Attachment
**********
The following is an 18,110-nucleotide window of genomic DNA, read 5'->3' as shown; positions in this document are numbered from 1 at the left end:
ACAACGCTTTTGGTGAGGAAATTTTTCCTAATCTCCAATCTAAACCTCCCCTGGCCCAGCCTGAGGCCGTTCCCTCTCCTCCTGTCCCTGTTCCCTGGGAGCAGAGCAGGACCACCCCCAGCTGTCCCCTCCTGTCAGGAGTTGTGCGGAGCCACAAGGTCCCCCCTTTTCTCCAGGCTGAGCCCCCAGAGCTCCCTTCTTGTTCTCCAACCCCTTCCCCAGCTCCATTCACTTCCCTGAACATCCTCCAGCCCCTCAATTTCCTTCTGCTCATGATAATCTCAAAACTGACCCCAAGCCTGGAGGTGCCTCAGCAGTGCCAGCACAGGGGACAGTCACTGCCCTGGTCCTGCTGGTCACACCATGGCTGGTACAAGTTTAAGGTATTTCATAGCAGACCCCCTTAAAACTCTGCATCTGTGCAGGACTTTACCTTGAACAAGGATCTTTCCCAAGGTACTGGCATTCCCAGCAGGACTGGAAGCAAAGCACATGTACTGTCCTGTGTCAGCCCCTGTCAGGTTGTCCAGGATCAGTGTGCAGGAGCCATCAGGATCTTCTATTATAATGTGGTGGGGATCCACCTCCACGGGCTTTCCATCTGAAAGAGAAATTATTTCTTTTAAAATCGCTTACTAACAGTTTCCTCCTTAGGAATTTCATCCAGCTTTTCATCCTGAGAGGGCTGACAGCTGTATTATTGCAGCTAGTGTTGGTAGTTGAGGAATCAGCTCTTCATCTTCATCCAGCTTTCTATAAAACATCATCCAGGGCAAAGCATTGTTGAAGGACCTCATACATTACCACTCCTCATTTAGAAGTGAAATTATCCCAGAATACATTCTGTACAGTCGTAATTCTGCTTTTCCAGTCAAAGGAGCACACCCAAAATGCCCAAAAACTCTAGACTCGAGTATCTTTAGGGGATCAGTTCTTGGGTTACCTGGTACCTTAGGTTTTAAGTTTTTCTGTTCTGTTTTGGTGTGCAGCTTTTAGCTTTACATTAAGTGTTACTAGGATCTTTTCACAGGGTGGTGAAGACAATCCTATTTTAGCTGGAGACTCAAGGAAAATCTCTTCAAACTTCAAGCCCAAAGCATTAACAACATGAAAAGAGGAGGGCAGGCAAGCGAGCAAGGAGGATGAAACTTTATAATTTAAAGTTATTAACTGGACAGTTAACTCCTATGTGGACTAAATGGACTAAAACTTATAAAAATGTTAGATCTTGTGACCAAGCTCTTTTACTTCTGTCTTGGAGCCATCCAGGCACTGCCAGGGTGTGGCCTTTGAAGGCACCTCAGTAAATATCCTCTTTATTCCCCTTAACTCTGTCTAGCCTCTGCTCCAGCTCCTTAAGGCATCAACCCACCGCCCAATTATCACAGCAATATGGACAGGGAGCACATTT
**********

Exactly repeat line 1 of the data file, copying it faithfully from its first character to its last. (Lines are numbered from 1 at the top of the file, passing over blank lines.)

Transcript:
The following is an 18,110-nucleotide window of genomic DNA, read 5'->3' as shown; positions in this document are numbered from 1 at the left end: